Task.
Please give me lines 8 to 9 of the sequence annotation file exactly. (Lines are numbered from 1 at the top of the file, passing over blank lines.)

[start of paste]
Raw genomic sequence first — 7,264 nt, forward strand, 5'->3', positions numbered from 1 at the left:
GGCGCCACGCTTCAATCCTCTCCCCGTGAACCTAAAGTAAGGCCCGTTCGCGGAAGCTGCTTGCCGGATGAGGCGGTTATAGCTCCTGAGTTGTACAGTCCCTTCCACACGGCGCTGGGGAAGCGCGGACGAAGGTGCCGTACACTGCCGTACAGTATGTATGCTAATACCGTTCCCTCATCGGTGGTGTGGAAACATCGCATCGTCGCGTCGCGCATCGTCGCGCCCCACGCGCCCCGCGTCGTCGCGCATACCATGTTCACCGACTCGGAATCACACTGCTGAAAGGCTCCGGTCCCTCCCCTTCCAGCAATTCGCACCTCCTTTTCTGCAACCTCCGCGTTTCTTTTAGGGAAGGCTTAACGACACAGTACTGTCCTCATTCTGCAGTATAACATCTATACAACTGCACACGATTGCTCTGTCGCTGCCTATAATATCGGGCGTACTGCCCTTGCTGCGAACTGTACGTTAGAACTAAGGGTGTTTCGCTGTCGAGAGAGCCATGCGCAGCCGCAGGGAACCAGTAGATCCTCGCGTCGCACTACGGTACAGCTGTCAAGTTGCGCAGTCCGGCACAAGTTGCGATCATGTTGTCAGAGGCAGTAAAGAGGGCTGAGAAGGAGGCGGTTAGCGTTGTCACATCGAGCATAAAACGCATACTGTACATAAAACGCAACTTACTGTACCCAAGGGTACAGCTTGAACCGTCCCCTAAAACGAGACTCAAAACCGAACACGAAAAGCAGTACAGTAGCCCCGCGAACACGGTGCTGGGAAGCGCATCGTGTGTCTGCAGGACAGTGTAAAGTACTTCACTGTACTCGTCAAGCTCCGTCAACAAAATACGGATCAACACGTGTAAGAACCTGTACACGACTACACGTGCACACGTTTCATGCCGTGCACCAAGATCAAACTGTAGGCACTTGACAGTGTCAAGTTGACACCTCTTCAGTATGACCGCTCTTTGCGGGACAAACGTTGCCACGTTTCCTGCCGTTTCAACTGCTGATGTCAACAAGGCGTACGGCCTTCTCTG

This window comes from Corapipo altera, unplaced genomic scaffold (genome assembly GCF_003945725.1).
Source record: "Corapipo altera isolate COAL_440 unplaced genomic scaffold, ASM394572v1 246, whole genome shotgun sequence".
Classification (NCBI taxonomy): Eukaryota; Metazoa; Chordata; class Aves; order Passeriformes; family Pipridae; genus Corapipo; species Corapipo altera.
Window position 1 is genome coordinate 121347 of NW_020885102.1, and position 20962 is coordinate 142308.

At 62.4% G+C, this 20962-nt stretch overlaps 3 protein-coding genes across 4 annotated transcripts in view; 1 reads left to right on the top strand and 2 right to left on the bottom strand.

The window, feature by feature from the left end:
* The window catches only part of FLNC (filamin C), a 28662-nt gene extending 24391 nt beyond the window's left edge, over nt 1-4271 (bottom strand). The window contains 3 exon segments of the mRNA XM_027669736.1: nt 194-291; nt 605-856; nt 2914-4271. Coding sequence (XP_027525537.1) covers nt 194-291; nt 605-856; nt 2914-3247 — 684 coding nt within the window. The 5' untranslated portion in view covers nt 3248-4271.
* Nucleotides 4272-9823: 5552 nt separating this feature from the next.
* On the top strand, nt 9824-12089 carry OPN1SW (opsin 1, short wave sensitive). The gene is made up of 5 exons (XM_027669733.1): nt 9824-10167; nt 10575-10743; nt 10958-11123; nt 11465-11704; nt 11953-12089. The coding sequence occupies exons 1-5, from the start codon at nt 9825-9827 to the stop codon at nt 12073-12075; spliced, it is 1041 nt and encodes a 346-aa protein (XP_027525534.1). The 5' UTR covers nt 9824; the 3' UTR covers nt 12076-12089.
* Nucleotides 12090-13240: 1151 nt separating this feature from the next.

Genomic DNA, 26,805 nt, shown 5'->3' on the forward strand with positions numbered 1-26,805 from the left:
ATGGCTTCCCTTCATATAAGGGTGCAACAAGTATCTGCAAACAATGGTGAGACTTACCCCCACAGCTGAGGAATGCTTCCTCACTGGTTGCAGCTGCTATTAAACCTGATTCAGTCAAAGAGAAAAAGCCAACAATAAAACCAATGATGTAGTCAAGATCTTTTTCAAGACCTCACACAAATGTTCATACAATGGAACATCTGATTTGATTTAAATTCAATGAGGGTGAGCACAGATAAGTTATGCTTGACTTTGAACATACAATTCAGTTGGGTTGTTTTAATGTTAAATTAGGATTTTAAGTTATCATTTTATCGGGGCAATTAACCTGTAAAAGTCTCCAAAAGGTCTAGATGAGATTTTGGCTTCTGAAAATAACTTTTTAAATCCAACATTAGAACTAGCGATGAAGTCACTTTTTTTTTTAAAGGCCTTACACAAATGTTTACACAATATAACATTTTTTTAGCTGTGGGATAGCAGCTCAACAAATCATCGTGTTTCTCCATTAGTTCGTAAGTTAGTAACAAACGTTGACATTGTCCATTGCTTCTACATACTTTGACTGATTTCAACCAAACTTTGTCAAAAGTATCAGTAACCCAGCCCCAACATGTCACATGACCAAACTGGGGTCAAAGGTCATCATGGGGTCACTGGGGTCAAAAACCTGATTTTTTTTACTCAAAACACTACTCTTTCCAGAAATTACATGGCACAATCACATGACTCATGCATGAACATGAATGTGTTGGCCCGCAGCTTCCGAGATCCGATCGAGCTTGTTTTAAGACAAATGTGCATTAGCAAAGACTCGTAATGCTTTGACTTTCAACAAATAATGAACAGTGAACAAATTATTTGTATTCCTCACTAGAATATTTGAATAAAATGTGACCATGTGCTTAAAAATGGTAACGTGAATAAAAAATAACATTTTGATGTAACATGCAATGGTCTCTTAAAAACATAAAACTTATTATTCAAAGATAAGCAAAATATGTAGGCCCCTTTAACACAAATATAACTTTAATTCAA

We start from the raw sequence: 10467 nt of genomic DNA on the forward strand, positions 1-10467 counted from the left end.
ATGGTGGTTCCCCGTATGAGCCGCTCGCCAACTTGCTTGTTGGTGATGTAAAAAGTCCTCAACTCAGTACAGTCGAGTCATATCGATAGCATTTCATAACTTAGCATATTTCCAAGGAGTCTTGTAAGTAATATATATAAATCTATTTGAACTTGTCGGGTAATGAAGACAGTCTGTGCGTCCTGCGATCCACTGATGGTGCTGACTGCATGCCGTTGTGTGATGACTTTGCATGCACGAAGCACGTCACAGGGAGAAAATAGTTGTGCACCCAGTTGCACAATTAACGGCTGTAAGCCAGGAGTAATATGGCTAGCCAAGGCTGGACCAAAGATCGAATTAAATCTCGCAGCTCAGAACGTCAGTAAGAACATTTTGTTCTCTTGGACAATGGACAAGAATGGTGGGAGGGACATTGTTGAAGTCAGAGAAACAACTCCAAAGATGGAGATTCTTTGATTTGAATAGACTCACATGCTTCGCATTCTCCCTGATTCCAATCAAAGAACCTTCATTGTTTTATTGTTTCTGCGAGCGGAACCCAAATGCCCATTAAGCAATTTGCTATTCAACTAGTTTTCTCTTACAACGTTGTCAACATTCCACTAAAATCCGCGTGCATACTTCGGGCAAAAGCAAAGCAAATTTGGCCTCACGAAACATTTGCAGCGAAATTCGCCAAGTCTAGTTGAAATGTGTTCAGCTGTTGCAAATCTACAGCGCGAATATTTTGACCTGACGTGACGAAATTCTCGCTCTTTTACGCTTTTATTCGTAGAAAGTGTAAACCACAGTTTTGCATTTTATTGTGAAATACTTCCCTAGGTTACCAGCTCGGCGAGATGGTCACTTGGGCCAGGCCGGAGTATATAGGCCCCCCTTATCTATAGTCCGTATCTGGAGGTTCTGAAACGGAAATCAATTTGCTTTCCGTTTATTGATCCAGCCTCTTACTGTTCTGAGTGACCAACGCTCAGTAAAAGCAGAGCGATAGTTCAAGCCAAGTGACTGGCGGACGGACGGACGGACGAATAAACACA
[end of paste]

The window, feature by feature from the left end:
* The window catches only part of FLNC (filamin C), a 28662-nt gene extending 24391 nt beyond the window's left edge, over nt 1-4271 (bottom strand). The window contains 3 exon segments of the mRNA XM_027669736.1: nt 194-291; nt 605-856; nt 2914-4271. Coding sequence (XP_027525537.1) covers nt 194-291; nt 605-856; nt 2914-3247 — 684 coding nt within the window. The 5' untranslated portion in view covers nt 3248-4271.